World Hum Travel Movie Club: ‘Away We Go’

Speaker's Corner: Eva Holland and Eli Ellison debate the summer's hippest road trip flick

06.12.09 | 11:04 AM ET


Following exclusive engagements in Los Angeles and New York City, “Away We Go”—the new road trip dramedy penned by novelists Dave Eggers and Vendela Vida—opens in theaters nationwide today.

World Hum Travel Movie Clubbers Eva Holland and Eli Ellison flashed their impressive World Hum media credentials and gained access to advance screenings. Here’s their take on the film that will have The Believer magazine subscribers and others lined up around the block this weekend.

To: Eli
From: Eva
Subject: What’s a pair of young parents to do?

From the previews, I expected “Away We Go” to be a sweet, funny journey through a colorful American landscape of quirky characters—which it was, in some ways. Only the landscape wasn’t as colorful as I’d anticipated. And the characters? Well, it seemed like most of them were less funny-quirky and more horrid-quirky. Let’s start with that second point, shall we?

The story follows Burt and Verona, unmarried 30-something parents-to-be, as they set out to find a home for their family. After Burt’s shallow, WASP-y parents drop the news that they’ll be moving to Belgium just one month before the due date, the couple realizes they’re no longer tied to any one spot. So they visit friends and relatives in Phoenix, Tucson, Madison, Montreal and Miami in hopes of finding a place where they can belong. Alright so far—but Eli, Burt’s parents are so cartoonishly dreadful (“Now just how dark do you think the baby will be?” the mother asks mixed-race Verona at one point) that I wondered why the pair ever wanted to live near them in the first place. And that trend—of nice Burt and Verona encountering truly unpleasant people—continues through Phoenix, with a hilariously crude, loudmouth ex-colleague, played by the always wonderful Allison Janney, and Madison, where Burt meets up with a childhood friend (Maggie Gyllenhaal) who has grown up to become aggressively, obnoxiously new age-y.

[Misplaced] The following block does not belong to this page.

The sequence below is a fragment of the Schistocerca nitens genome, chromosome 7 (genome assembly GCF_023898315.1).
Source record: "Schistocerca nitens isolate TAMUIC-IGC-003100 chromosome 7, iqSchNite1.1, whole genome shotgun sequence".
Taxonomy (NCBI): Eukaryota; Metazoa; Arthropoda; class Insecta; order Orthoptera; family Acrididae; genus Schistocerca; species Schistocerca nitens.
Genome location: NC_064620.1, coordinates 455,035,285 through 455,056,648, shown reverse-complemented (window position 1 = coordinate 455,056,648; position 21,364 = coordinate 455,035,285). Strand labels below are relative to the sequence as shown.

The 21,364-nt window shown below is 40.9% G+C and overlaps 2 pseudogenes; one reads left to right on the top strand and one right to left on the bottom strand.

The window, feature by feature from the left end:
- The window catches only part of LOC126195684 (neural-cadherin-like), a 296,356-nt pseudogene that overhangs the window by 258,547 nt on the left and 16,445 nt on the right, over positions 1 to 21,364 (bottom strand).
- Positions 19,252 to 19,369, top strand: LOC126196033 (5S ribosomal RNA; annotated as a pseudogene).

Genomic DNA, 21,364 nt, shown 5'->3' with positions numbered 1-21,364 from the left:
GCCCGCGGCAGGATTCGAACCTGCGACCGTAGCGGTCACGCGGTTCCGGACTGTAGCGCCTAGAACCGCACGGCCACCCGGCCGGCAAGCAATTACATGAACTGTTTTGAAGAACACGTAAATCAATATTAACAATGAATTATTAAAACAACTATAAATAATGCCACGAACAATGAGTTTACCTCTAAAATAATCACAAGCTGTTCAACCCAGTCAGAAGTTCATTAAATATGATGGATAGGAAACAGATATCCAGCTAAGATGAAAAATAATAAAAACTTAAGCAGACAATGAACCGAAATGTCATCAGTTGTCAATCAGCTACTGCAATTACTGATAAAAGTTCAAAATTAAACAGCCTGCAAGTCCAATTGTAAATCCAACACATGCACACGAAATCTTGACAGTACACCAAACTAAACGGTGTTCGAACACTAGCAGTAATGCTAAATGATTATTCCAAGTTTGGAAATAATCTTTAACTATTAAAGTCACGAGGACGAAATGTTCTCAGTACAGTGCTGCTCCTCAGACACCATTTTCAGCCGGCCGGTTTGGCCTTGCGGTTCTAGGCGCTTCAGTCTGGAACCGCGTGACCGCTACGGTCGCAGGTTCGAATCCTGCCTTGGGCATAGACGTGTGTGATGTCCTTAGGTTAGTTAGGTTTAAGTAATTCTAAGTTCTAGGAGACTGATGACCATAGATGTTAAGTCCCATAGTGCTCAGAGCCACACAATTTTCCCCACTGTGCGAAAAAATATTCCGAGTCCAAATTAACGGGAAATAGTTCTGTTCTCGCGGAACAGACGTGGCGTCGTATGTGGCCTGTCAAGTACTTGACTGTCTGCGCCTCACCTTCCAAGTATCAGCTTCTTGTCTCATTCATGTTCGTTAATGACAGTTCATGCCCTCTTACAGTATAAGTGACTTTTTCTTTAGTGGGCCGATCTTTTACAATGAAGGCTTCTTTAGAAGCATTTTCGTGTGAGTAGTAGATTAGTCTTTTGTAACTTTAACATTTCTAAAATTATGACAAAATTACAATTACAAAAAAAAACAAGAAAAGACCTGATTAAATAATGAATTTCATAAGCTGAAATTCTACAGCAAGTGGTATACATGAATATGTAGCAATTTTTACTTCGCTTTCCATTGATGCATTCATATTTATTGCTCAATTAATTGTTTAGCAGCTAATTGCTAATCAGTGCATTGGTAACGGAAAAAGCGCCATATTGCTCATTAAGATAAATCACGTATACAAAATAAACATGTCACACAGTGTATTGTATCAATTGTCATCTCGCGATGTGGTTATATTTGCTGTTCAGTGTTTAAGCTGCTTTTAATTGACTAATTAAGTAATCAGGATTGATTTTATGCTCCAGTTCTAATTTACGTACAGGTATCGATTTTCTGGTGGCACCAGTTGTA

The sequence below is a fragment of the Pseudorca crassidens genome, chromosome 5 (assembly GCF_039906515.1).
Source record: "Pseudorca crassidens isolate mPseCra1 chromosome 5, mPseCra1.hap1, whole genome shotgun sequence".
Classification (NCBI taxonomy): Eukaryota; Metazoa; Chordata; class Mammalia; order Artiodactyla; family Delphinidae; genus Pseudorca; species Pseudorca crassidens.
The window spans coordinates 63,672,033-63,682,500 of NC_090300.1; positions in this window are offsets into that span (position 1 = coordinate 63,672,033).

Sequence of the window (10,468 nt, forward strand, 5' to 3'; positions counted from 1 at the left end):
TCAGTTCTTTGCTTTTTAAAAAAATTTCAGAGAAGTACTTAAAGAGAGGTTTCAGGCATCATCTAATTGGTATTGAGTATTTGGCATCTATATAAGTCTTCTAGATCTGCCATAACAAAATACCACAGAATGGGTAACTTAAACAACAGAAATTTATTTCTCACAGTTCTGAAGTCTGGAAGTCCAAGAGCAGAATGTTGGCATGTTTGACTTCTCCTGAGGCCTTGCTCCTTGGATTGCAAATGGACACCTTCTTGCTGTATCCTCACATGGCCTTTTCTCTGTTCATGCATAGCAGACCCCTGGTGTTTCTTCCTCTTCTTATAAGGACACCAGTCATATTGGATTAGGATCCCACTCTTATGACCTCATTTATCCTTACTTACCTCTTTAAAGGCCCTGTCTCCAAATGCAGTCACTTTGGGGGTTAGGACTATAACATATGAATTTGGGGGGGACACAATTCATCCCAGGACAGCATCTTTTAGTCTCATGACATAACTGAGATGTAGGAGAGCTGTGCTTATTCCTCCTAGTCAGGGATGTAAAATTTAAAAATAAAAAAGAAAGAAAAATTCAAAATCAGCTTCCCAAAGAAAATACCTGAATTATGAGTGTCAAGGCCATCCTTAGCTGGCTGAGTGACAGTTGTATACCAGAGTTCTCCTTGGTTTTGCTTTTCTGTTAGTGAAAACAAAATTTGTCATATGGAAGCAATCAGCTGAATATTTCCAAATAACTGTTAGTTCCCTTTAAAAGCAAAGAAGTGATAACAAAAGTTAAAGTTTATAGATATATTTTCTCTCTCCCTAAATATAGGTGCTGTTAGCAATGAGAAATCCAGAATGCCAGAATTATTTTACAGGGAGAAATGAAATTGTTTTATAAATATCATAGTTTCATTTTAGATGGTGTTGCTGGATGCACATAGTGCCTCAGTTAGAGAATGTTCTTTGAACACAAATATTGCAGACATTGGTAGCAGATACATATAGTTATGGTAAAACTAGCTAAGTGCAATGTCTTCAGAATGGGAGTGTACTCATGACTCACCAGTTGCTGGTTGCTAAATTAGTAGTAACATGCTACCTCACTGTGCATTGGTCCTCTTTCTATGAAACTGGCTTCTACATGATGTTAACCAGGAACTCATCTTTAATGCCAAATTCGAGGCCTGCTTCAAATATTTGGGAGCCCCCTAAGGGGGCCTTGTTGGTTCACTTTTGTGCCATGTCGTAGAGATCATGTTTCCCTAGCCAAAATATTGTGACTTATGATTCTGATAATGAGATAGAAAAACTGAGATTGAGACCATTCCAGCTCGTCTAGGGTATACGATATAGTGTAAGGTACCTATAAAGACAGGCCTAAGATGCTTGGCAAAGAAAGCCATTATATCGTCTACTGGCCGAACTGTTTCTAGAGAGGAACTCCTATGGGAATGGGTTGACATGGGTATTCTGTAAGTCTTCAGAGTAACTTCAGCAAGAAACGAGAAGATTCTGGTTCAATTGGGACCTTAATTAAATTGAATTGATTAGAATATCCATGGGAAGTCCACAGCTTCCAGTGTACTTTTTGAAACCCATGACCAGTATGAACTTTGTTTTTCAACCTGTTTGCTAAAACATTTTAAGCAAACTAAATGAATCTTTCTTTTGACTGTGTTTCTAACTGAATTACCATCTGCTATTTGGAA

Of course, these encounters provide a lot of the movie’s laughs, but after a while they started to wear me down. The lesson seems to be that the world is full of ugly, nasty people raising their children to be ugly, nasty people—hardly a cheery message for poor Burt and Verona, about to have their first child.

Beyond the nasty-quirky characters, what really let me down was that American landscape. I was primed for some serious road trip porn, and for the most part I didn’t get what I was after. Sure, there were some nice sequences: a good drive through Arizona, for instance, and some bang-on scenes that capture the in-between-ness of airports and airplanes. But for the most part this was a movie more about the people than the places—and, well, I’ve already said my piece about the people.

Here’s what I did like: I thought large chunks of the script were hilarious, and I loved the odd, sweet chemistry between Burt and Verona, played by John Krasinski and Maya Rudolph. That relationship forms the core of the movie, so I suppose, overall, this one was a winner in my book.

What about you, Eli? Did you enjoy your cross-country tour with Burt and Verona? Or did you just want them to go away?

To: Eva
From: Eli
Subject: Drag me to indie hell